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The Intel settlement is noteworthy in several respects that may not be immediately apparent from its substance.
First, the action itself is a significant indicator that the FTC is continuing to explore the full potential of its Section 5 authority, particularly with respect to competitors with perceived market dominance. Commissioner J. Thomas Rosch has asserted that one of the biggest “unintended gaps” that currently exists in the antitrust laws is that various single-firm practices (such as loyalty discounts and bundling, as to which the law is not fully settled), analyzed individually, may be lawful under Section 2 of the Sherman Act and not considered illegal under the antitrust laws if they are part of a “course of conduct.” He contends that the FTC may be able to address such practices under Section 5 as unfair methods of competition. Additionally, Section 5 of the FTC Act may be used as a vehicle (by the FTC exclusively) to challenge anticompetitive practices as “unfair” methods of competition even when such practices are in their incipiency.
Second, the action gives some possible insights into antitrust enforcement in the high technology sector, an industry of substantial current interest to antitrust regulators. Here, the FTC asserted that Intel used its intellectual property in a manner that was anticompetitive, but did not allege that Intel’s acquisition of that intellectual property was unlawful. Rather, Intel was alleged to have used agreements that locked competitors into Intel’s strategy (as a dominant company) and unduly restricted competitors’ abilities to enter into joint ventures with other companies. Like other recent collisions at the intersection of intellectual property and antitrust law -- including, for example, regulators’ efforts to restrict “reverse payment” settlements of patent disputes by branded drug manufacturers, and the Antitrust Division’s investigation concerning the appropriateness of certain patent licensing practices for genetically modified seeds -- the Intel action underscores the potential for limitations on lawfully acquired intellectual property rights, particularly when held by market leaders, in the name of “antitrust” or, by the FTC, “unfair methods of competition.”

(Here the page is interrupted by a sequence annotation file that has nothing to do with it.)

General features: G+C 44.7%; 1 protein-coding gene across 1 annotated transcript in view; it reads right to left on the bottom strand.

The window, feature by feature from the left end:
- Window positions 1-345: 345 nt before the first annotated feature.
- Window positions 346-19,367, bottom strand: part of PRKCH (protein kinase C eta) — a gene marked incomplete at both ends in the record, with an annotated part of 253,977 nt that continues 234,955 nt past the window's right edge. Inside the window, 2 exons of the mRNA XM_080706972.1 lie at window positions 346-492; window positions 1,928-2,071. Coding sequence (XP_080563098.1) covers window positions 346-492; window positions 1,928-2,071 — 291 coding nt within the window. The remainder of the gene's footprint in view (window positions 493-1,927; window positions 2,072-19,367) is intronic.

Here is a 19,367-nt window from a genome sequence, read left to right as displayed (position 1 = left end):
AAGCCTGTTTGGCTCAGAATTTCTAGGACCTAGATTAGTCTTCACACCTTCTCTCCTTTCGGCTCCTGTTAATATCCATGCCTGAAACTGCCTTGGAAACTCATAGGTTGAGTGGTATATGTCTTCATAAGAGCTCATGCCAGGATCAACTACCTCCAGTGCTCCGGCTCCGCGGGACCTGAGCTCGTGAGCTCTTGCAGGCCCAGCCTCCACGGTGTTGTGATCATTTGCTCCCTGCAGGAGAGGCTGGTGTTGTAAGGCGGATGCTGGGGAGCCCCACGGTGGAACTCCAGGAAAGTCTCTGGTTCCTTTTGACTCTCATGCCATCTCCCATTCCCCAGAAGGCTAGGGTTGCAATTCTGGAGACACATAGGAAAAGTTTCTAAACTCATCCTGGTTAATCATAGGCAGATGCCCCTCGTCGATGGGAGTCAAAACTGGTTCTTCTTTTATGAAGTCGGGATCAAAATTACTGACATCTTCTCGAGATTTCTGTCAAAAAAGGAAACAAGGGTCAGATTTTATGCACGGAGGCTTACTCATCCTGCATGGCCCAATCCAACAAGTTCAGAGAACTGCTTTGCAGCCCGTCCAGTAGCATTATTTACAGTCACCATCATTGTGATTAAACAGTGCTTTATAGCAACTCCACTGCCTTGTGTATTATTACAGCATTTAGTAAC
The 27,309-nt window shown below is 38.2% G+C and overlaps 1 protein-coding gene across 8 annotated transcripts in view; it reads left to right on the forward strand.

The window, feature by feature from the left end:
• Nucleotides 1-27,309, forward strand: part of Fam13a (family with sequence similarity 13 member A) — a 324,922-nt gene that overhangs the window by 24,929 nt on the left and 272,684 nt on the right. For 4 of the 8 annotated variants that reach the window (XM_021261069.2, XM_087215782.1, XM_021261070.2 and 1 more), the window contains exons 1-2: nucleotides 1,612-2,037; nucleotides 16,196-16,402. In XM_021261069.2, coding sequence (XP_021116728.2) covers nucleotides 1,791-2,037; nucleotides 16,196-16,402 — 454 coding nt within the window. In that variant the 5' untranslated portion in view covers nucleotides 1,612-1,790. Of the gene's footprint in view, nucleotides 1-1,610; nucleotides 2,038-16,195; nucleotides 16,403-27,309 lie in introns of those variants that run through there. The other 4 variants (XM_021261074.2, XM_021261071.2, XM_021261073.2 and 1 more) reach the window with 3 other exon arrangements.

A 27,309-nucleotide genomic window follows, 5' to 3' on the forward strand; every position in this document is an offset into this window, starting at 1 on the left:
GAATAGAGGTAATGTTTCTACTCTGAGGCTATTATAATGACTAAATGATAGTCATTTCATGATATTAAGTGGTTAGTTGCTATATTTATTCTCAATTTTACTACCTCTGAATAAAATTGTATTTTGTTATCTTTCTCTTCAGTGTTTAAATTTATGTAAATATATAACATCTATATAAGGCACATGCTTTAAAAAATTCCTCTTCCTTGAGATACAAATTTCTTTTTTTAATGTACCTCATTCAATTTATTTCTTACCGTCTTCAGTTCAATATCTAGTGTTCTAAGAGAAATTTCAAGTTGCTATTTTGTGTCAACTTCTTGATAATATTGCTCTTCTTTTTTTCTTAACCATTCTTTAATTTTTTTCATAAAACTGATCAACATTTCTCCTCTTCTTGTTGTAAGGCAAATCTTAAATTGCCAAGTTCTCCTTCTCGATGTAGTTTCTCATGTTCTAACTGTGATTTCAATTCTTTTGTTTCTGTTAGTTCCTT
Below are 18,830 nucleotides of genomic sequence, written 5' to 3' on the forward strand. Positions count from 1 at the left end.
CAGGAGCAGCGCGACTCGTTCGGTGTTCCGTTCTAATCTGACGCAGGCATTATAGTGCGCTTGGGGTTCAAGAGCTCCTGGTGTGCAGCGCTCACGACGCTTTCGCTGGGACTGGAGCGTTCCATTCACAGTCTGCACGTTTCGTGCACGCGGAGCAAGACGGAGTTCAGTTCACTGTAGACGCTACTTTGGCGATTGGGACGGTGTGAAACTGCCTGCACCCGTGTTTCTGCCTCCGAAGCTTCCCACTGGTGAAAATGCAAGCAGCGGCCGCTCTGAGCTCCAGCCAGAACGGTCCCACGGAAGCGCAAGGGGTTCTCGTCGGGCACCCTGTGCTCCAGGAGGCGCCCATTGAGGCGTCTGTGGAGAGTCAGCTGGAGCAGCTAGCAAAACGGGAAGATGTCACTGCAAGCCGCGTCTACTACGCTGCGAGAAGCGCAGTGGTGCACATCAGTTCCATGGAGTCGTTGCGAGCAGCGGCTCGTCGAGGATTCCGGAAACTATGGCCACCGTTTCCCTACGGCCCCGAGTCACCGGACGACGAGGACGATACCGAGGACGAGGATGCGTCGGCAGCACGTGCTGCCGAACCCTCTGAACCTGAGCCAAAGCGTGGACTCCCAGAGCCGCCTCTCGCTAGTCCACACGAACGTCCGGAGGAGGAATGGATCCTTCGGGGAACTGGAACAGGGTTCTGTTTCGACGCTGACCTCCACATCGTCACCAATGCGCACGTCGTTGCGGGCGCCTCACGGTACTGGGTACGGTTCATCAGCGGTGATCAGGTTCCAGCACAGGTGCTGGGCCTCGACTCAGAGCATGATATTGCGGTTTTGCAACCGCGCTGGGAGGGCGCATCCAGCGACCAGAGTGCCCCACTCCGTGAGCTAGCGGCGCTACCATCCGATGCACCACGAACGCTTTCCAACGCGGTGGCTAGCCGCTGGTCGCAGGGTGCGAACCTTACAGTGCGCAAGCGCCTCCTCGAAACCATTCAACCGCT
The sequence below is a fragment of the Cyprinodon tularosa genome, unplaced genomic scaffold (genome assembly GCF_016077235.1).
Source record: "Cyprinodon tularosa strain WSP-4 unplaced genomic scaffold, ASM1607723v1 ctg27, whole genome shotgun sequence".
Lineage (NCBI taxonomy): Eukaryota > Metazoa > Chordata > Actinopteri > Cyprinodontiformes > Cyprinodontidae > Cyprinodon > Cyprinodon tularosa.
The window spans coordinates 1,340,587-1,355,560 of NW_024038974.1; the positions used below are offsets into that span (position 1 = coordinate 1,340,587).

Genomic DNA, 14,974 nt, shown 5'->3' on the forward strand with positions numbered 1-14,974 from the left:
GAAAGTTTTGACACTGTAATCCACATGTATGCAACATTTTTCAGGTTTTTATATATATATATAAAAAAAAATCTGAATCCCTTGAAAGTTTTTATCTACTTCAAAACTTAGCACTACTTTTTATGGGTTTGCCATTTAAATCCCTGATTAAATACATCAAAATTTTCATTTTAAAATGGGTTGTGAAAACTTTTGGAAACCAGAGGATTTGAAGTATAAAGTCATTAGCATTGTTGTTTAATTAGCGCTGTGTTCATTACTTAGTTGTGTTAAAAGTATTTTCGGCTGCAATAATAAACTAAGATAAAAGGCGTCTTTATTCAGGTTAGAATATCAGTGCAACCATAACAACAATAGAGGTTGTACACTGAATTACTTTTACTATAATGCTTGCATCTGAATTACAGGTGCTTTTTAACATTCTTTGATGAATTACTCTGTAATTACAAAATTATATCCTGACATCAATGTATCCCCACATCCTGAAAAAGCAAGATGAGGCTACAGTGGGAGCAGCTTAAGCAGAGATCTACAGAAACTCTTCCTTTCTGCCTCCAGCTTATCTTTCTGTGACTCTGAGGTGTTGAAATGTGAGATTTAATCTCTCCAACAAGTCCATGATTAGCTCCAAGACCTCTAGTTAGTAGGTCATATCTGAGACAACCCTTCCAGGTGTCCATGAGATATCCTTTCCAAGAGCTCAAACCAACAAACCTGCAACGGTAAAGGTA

Third, consistent with the flexible nature of Section 5, the FTC was careful in the Intel settlement not to commit itself unnecessarily to a legal standard where the law may be unsettled or to create any inference of a “safe harbor” for the commercial practices at issue. Specifically, the settlement’s provision prohibiting certain bundling practices is based on the “discount attribution” standard articulated in the Ninth Circuit’s PeaceHealth decision, in which bundling is only subject to Sherman Act scrutiny when the price of the competitive product would be below average variable cost if all of the discounts in the bundle were attributed to that product. However, in its Analysis to Aid Public Comment, the FTC staff expressly notes that the Commission reserves the right to challenge such practices under a different standard, such as the malleable test set forth by the Third Circuit en banc in the LePage’s case: that bundled discounts may be anticompetitive if they are offered by a monopolist and substantially foreclose portions of the market to a competitor who does not provide an equally diverse group of services and who therefore cannot make a comparable offer. And the Intel settlement does not apply the average variable cost benchmark used in PeaceHealth, but instead scrutinizes Intel’s pricing to the extent that allocation of bundled discounts to the dominant product would cause its price to fall below the “Product Cost of Sales” as that term is used by Intel in its ordinary course of business -- a level somewhere above average variable cost. Thus, the FTC’s application of the discount attribution test under Section 5 of the FTC Act has the potential to subject more bundled discounting to challenge than the PeaceHealth application under Section 2 of the Sherman Act.
In short, despite a short life on the docket and a narrow statutory focus in Section 5 of the FTC Act, the Intel case may be an indicator of more expansive enforcement activities to come.